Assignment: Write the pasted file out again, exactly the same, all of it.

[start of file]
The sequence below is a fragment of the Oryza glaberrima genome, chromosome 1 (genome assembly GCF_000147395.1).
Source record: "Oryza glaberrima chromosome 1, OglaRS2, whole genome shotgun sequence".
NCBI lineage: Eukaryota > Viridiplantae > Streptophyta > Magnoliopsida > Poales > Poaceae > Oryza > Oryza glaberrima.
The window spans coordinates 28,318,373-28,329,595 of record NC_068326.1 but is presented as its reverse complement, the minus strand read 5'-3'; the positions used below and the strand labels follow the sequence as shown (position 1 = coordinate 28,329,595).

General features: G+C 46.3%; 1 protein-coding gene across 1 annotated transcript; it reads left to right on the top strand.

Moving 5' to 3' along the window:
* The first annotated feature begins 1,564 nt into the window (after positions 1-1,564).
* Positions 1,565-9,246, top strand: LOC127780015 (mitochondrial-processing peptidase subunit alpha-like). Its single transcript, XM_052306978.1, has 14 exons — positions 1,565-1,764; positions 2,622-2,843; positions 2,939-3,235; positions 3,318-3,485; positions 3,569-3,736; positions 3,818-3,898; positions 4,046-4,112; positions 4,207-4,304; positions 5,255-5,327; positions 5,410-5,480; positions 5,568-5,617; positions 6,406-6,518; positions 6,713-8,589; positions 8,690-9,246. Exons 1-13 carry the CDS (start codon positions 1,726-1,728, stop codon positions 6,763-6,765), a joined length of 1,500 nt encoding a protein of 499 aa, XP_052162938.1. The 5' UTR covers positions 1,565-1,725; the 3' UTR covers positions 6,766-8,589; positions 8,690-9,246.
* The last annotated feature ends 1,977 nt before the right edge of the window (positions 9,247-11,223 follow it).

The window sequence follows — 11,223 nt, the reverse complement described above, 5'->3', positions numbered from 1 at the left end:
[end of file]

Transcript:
The sequence below is a fragment of the Oryza glaberrima genome, chromosome 1 (genome assembly GCF_000147395.1).
Source record: "Oryza glaberrima chromosome 1, OglaRS2, whole genome shotgun sequence".
NCBI lineage: Eukaryota > Viridiplantae > Streptophyta > Magnoliopsida > Poales > Poaceae > Oryza > Oryza glaberrima.
The window spans coordinates 28,318,373-28,329,595 of record NC_068326.1 but is presented as its reverse complement, the minus strand read 5'-3'; the positions used below and the strand labels follow the sequence as shown (position 1 = coordinate 28,329,595).

General features: G+C 46.3%; 1 protein-coding gene across 1 annotated transcript; it reads left to right on the top strand.

Moving 5' to 3' along the window:
* The first annotated feature begins 1,564 nt into the window (after positions 1-1,564).
* Positions 1,565-9,246, top strand: LOC127780015 (mitochondrial-processing peptidase subunit alpha-like). Its single transcript, XM_052306978.1, has 14 exons — positions 1,565-1,764; positions 2,622-2,843; positions 2,939-3,235; positions 3,318-3,485; positions 3,569-3,736; positions 3,818-3,898; positions 4,046-4,112; positions 4,207-4,304; positions 5,255-5,327; positions 5,410-5,480; positions 5,568-5,617; positions 6,406-6,518; positions 6,713-8,589; positions 8,690-9,246. Exons 1-13 carry the CDS (start codon positions 1,726-1,728, stop codon positions 6,763-6,765), a joined length of 1,500 nt encoding a protein of 499 aa, XP_052162938.1. The 5' UTR covers positions 1,565-1,725; the 3' UTR covers positions 6,766-8,589; positions 8,690-9,246.
* The last annotated feature ends 1,977 nt before the right edge of the window (positions 9,247-11,223 follow it).

The window sequence follows — 11,223 nt, the reverse complement described above, 5'->3', positions numbered from 1 at the left end: